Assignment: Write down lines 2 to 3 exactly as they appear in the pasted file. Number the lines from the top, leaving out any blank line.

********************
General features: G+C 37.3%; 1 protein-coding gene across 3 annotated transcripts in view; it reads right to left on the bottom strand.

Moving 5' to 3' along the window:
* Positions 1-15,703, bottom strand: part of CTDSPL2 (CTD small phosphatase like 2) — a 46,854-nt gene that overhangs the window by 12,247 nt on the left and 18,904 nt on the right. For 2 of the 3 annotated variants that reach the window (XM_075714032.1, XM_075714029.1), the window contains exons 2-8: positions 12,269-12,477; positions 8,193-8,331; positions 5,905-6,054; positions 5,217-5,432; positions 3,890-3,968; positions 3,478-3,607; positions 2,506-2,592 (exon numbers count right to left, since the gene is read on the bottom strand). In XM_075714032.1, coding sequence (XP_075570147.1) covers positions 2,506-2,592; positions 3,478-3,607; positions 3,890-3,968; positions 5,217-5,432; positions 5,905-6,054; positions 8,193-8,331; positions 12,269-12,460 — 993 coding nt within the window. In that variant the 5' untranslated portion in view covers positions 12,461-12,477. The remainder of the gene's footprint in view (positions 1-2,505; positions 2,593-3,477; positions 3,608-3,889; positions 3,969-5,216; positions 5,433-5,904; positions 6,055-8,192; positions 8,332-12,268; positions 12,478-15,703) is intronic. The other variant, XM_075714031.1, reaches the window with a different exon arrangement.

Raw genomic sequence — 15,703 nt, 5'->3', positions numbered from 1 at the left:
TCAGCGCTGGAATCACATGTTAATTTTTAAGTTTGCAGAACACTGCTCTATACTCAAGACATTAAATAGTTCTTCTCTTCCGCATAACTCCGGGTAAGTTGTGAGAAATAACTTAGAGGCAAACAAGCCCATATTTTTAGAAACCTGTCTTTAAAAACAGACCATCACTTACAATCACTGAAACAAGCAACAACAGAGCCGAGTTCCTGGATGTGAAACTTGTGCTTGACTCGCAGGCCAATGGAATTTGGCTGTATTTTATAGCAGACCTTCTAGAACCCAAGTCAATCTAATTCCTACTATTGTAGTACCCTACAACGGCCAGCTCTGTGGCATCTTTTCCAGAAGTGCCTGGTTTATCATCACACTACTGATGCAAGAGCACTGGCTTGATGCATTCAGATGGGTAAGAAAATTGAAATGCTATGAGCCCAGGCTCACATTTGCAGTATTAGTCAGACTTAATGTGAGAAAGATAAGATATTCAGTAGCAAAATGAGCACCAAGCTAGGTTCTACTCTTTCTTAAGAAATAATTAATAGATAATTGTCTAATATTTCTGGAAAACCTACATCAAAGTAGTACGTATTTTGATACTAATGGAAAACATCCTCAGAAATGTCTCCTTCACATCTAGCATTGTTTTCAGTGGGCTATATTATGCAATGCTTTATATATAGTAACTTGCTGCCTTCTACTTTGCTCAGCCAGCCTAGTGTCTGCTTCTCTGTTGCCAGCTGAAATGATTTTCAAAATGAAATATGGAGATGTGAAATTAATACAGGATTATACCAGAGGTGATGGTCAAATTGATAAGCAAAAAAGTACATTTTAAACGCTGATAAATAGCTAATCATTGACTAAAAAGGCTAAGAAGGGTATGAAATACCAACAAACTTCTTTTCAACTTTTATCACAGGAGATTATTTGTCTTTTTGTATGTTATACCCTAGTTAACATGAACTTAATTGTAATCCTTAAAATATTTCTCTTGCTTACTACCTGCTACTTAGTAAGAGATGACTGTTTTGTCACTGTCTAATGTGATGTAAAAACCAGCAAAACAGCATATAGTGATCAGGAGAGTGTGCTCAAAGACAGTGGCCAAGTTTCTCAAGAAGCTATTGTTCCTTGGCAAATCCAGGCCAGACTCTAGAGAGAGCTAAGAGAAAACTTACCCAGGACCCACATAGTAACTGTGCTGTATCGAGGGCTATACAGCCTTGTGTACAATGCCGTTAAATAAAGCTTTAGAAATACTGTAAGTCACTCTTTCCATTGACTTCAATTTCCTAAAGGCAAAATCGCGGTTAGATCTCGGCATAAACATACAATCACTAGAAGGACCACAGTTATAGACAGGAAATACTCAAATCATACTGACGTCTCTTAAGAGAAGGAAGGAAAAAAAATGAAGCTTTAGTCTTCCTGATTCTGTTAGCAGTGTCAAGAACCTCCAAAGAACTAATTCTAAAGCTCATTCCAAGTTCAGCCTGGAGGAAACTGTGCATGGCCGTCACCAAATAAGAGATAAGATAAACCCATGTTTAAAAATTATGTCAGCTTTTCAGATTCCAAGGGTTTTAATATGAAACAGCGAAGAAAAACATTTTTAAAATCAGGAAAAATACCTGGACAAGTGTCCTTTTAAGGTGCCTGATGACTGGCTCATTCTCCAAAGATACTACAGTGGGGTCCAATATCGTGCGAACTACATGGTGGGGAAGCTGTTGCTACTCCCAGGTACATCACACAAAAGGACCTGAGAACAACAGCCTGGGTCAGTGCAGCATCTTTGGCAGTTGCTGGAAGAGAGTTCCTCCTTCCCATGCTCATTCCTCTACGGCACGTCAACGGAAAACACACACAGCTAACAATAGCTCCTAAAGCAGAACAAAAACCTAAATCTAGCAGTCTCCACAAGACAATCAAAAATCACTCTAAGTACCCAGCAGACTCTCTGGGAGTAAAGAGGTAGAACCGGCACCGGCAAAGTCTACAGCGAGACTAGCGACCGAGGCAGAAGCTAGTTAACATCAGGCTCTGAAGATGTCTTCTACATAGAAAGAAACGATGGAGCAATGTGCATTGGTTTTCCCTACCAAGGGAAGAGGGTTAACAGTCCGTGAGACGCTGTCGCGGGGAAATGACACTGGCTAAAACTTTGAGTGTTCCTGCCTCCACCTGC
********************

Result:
Moving 5' to 3' along the window:
* Positions 1-15,703, bottom strand: part of CTDSPL2 (CTD small phosphatase like 2) — a 46,854-nt gene that overhangs the window by 12,247 nt on the left and 18,904 nt on the right. For 2 of the 3 annotated variants that reach the window (XM_075714032.1, XM_075714029.1), the window contains exons 2-8: positions 12,269-12,477; positions 8,193-8,331; positions 5,905-6,054; positions 5,217-5,432; positions 3,890-3,968; positions 3,478-3,607; positions 2,506-2,592 (exon numbers count right to left, since the gene is read on the bottom strand). In XM_075714032.1, coding sequence (XP_075570147.1) covers positions 2,506-2,592; positions 3,478-3,607; positions 3,890-3,968; positions 5,217-5,432; positions 5,905-6,054; positions 8,193-8,331; positions 12,269-12,460 — 993 coding nt within the window. In that variant the 5' untranslated portion in view covers positions 12,461-12,477. The remainder of the gene's footprint in view (positions 1-2,505; positions 2,593-3,477; positions 3,608-3,889; positions 3,969-5,216; positions 5,433-5,904; positions 6,055-8,192; positions 8,332-12,268; positions 12,478-15,703) is intronic. The other variant, XM_075714031.1, reaches the window with a different exon arrangement.